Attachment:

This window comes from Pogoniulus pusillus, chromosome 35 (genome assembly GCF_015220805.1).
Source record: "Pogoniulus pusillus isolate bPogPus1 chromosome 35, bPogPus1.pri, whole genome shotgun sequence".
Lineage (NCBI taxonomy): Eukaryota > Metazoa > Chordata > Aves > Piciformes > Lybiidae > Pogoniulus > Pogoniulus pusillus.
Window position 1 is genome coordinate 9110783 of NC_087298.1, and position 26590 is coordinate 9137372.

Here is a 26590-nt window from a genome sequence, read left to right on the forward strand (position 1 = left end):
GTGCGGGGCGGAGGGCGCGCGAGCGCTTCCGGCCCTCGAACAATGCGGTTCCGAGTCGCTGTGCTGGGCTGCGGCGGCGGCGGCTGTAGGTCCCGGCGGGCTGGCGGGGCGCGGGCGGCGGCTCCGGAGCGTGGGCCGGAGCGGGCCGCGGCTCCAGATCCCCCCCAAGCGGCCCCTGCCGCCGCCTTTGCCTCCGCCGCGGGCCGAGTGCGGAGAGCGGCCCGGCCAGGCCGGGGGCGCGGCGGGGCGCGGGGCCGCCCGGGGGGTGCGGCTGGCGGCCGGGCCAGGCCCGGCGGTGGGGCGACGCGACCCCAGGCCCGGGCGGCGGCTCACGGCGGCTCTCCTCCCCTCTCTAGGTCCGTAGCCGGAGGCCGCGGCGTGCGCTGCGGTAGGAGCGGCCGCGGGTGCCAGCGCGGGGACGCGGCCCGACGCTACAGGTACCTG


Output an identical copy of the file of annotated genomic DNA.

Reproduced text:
This window comes from Pogoniulus pusillus, chromosome 35 (genome assembly GCF_015220805.1).
Source record: "Pogoniulus pusillus isolate bPogPus1 chromosome 35, bPogPus1.pri, whole genome shotgun sequence".
Lineage (NCBI taxonomy): Eukaryota > Metazoa > Chordata > Aves > Piciformes > Lybiidae > Pogoniulus > Pogoniulus pusillus.
Window position 1 is genome coordinate 9110783 of NC_087298.1, and position 26590 is coordinate 9137372.

Here is a 26590-nt window from a genome sequence, read left to right on the forward strand (position 1 = left end):
GTGCGGGGCGGAGGGCGCGCGAGCGCTTCCGGCCCTCGAACAATGCGGTTCCGAGTCGCTGTGCTGGGCTGCGGCGGCGGCGGCTGTAGGTCCCGGCGGGCTGGCGGGGCGCGGGCGGCGGCTCCGGAGCGTGGGCCGGAGCGGGCCGCGGCTCCAGATCCCCCCCAAGCGGCCCCTGCCGCCGCCTTTGCCTCCGCCGCGGGCCGAGTGCGGAGAGCGGCCCGGCCAGGCCGGGGGCGCGGCGGGGCGCGGGGCCGCCCGGGGGGTGCGGCTGGCGGCCGGGCCAGGCCCGGCGGTGGGGCGACGCGACCCCAGGCCCGGGCGGCGGCTCACGGCGGCTCTCCTCCCCTCTCTAGGTCCGTAGCCGGAGGCCGCGGCGTGCGCTGCGGTAGGAGCGGCCGCGGGTGCCAGCGCGGGGACGCGGCCCGACGCTACAGGTACCTG